Yohan Jun^{1}, Taejoon Eo^{1}, Hyungseob Shin^{1}, Taeseong Kim^{1}, Hojoon Lee^{2,3}, and Dosik Hwang^{1}

A deep parallel imaging network (“DPI-net”) was developed to reconstruct 3D multi-channel MRA from undersampled data. It comprises two deep-learning networks: a network of multi-stream

Our purpose was to restore the undersampled multi-channel 3D MR images to a fully sampled 3D MR image using deep-learning networks. Thus, the objective function can be formulated as the following minimization equation:

$$\arg\min_{{\bf{\theta}}}\begin{Vmatrix}{{\bf{y}}-D_{H}({\bf{x}};{\bf{\theta}})}\end{Vmatrix}_2^2=\arg\min_{\theta}{\begin{Vmatrix}{{\sqrt{\sum_{c=1}^{N_{c}}{\mid{{{\bf I}_f^c}}\mid}^2}}-D_{H}(\begin{bmatrix}{\mid{{\bf{I}}_u^1}\mid},{\mid{{\bf I}_u^2}\mid},...,{\mid{{\bf{I}}_u^{N_{c}}}\mid}\end{bmatrix};{\theta})}\end{Vmatrix}}_2^2$$

where $$${\bf I}_f^c\in{C}^{{N_{k_{x}}{\times}N_{k_{y}}{\times}N_{k_{z}}}}$$$ is the fully sampled image of the $$$c$$$-th coil ($$$c=1,...,N_{c}$$$), $$${\bf I}_u^c\in{C}^{{N_{k_{x}}{\times}N_{k_{y}}{\times}N_{k_{z}}}}$$$ is the undersampled image of the $$$c$$$-th coil, $$${\bf{y}}={\sqrt{\sum_{c=1}^{N_{c}}{\mid{{{\bf I}_f^c}}\mid}^2}}\in{R}^{{N_{k_{x}}{\times}N_{k_{y}}{\times}N_{k_{z}}}}$$$ is the desired output (the square root of sum-of-squares (SSOS) of the fully sampled multi-channel 3D MR images), $$${\bf{x}}=\begin{bmatrix}{\mid{{\bf{I}}_u^1}\mid},{\mid{{\bf I}_u^2}\mid},...,{\mid{{\bf{I}}_u^{N_{c}}}\mid}\end{bmatrix}\in{R}^{{N_{k_{x}}{\times}N_{k_{y}}{\times}N_{k_{z}}}}$$$ is the magnitude of the undersampled multi-channel 3D MR images, and $$$D_{H}$$$ is the hypothesis function of the deep-learning network with parameters $$${\theta}$$$. The objective was to find $$${\theta}$$$ that minimized the $$${l_{2}}$$$ difference between $$${\bf{y}}$$$ and $$$D_{H}({\bf{x}};{\bf{\theta}})$$$ for the given training data set. DPI-net’s deep-learning architecture is based on fully CNNs and consists of two main networks: MS-net, comprising multi-stream CNNs for extracting feature maps of multi-channel images, and RC-net, comprising deep reconstruction CNNs for reconstructing the images. In this study, multi-stream CNNs architecture was introduced to address MR images acquired from multiple channels. Each channel’s undersampled MR image was fed in parallel as input into the multi-stream CNNs and output feature maps were obtained. Then, reconstruction CNNs processed the feature maps and the final MR image was reconstructed from the output of the reconstruction CNNs. The overall architecture is presented in Fig. 1.

MRI was performed using a 3.0T scanner with a 32-channel sensitivity-encoding head coil. Data for seven subjects were acquired using 3D TOF sequences, with three subjects’ data sets used for the training set, three for the test set, and one for the validation set. The parameters of 3D TOF sequence were as follows: TR, 20 ms; TE, 3 ms; flip angle, 18 degrees; matrix size, 432 $$${\times}$$$ 432; pixel resolution, 0.49 $$${\times}$$$ 0.49 mm^{2}; slice thickness, 0.5 mm; and acquisition time, 11 min 51 s. Three slabs were acquired using 3D TOF sequences, each with 56 slices. A total of 120 slices were reconstructed from the three slabs, with the matrix size of the 3D volume image being 432 $$${\times}$$$ 432 $$${\times}$$$ 120. We retrospectively undersampled 3D TOF MRA k-space data for each slab with a variable-density Poisson-disk sampling pattern on $$$(k_{y},k_{z})$$$ domain such that the k-space data was fully sampled in the read-out direction $$$(k_{x})$$$. The reduction factors was *R* = 5.7.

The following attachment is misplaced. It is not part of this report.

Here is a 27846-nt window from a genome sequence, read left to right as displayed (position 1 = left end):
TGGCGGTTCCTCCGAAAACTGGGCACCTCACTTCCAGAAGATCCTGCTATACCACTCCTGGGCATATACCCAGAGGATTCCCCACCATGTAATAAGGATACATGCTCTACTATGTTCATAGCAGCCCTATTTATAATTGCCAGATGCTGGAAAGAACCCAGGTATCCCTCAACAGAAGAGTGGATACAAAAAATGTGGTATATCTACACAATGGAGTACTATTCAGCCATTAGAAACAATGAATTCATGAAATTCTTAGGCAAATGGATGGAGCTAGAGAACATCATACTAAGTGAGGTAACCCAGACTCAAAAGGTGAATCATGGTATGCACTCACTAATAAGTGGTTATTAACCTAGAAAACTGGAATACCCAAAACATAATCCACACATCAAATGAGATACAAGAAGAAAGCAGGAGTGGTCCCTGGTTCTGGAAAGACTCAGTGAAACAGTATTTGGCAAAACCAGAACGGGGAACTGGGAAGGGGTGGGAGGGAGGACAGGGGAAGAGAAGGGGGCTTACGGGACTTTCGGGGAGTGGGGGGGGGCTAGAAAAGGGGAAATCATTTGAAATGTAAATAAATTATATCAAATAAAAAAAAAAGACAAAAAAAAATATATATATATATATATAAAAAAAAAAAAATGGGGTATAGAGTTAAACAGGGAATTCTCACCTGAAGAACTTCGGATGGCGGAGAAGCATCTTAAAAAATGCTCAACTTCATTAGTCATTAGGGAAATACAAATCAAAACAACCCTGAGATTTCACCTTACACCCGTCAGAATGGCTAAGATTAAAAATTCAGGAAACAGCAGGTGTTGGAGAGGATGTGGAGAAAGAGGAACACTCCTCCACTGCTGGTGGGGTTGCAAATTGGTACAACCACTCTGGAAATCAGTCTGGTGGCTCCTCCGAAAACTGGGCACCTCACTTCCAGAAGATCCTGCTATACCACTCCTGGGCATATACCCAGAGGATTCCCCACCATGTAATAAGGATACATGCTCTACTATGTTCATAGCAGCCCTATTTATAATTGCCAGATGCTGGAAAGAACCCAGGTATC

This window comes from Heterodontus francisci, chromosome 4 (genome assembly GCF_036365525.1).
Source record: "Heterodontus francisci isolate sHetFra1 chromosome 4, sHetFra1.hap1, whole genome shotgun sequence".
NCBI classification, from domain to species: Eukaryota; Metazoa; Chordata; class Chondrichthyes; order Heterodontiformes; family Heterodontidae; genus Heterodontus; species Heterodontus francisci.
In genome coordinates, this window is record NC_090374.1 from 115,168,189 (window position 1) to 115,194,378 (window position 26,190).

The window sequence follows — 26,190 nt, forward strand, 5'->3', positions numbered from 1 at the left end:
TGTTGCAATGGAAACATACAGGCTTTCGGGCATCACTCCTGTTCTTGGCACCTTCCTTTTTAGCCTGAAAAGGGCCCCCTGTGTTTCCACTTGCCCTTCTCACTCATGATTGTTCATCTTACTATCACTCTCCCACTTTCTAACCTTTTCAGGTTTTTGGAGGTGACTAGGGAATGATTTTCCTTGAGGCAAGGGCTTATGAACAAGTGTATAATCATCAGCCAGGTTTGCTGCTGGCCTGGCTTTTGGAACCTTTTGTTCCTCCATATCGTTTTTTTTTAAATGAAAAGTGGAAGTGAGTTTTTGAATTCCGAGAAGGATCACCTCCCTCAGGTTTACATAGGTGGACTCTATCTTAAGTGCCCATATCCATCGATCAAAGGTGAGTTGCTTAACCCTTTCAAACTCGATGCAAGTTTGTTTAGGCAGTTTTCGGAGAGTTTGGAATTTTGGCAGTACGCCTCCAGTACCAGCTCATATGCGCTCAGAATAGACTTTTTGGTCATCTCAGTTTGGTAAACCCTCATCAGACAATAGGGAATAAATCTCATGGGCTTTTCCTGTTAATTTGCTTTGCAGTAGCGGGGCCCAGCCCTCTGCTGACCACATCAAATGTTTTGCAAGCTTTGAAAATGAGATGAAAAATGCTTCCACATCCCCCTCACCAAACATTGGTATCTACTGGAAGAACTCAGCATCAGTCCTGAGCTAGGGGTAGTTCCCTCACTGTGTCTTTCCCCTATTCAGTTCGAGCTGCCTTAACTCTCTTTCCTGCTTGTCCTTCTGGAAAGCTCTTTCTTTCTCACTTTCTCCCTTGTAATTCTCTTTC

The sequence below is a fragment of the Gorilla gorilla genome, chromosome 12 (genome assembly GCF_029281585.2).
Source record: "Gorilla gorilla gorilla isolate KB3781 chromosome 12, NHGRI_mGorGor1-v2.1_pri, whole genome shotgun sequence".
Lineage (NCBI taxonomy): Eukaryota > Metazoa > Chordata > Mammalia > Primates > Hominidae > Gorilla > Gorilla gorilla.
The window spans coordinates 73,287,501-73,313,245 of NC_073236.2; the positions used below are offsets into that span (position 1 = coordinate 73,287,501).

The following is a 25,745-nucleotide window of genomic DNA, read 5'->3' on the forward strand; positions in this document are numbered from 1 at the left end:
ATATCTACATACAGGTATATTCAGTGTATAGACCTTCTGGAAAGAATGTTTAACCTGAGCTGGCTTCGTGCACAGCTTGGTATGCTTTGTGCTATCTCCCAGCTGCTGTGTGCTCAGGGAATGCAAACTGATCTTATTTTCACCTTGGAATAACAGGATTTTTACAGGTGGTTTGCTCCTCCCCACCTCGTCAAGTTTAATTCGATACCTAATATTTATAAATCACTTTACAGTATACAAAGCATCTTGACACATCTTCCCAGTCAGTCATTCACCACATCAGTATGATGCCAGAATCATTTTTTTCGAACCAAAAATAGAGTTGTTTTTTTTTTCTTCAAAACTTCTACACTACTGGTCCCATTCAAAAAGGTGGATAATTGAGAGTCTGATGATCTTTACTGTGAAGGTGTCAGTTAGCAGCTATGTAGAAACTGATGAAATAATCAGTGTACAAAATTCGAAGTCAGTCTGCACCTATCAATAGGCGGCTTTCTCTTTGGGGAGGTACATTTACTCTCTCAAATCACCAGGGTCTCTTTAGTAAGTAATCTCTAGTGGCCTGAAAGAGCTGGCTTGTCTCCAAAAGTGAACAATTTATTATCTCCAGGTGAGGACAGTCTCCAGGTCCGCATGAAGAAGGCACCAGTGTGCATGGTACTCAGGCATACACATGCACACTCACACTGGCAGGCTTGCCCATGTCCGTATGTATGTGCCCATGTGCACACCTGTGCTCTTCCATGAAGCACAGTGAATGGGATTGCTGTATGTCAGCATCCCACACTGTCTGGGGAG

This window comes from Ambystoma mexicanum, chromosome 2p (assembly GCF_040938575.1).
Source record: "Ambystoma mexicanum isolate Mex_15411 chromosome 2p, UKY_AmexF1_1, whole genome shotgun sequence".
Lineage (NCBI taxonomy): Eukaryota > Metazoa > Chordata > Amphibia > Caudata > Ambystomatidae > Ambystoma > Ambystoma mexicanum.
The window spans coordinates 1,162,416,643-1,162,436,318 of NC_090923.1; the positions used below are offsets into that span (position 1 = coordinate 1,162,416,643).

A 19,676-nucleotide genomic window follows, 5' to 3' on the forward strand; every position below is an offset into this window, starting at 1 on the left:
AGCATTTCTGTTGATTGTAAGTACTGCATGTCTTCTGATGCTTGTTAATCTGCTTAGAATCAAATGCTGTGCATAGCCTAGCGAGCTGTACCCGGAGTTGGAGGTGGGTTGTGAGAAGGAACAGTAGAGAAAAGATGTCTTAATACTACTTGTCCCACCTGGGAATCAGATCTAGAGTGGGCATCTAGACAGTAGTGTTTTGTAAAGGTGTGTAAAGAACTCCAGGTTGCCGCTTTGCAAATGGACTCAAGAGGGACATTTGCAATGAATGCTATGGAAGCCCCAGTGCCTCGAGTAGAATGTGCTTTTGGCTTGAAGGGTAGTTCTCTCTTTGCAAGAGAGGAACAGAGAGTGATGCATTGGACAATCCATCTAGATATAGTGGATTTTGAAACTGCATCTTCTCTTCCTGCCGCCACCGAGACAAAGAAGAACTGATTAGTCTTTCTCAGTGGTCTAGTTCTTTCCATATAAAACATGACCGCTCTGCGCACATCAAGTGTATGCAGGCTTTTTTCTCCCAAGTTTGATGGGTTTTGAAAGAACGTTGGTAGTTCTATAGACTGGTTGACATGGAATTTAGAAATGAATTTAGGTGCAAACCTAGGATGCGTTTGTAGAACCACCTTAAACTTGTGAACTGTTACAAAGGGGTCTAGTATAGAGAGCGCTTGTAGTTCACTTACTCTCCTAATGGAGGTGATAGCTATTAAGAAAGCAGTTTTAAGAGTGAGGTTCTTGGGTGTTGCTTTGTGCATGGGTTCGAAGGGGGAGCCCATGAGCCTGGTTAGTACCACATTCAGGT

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Figure 1. DPI-net’s deep-learning architecture. This comprises two networks: MS-net, a network of multi-stream convolutional neural networks (CNNs); and RC-net, a network of reconstruction CNNs. MS-net extracts the feature maps of multi-channel images and RC-net reconstructs images from the MS-net output feature maps.

Figure 2. Reconstruction results for 3D time-of-flight images reconstructed by fully sampled, zero-filled, SAKE, ESPIRiT, U-net, and DPI-net, with the reduction factor *R* = 5.7. (a) Axial slices. (b) Magnified images. (c) Difference images. The black and grey arrows indicate vessel signals. As indicated by the arrows, DPI-net shows better performance than the conventional methods in recovering the vessel signals.

Figure 3. Reconstruction results for 3D time-of-flight images reconstructed by fully sampled, zero-filled, SAKE, ESPIRiT, U-net, and DPI-net, with the reduction factor *R* = 5.7. (a) Sagittal maximum intensity projection images. (b) Magnified images. The black and grey arrows indicate blood vessels. As indicated by the arrows, DPI-net shows better performance than the conventional methods in recovering the vessel signals.

Figure 4. Reconstruction results for 3D time-of-flight images reconstructed by fully sampled, zero-filled, SAKE, ESPIRiT, U-net, and DPI-net, with the reduction factor *R* = 5.7. (a) Coronal maximum intensity projection images. (b) Magnified images. The black and grey arrows indicated blood vessels. The arrows show that SAKE, ESPIRiT, and U-net hardly restore blood vessels, whereas DPI-net recovers them.

Figure 5. Vessel sharpness comparison on
four different vessels (right MCA, left MCA, right PCA, and left PCA) with
different reconstruction methods including zero-filled, SAKE, ESPIRiT, U-net,
and DPI-net with the reduction factor *R*
= 5.7. Paired t-tests were used to calculate *P*-values. **P* < 0.05, ***P* <
0.01, ****P* < 0.001.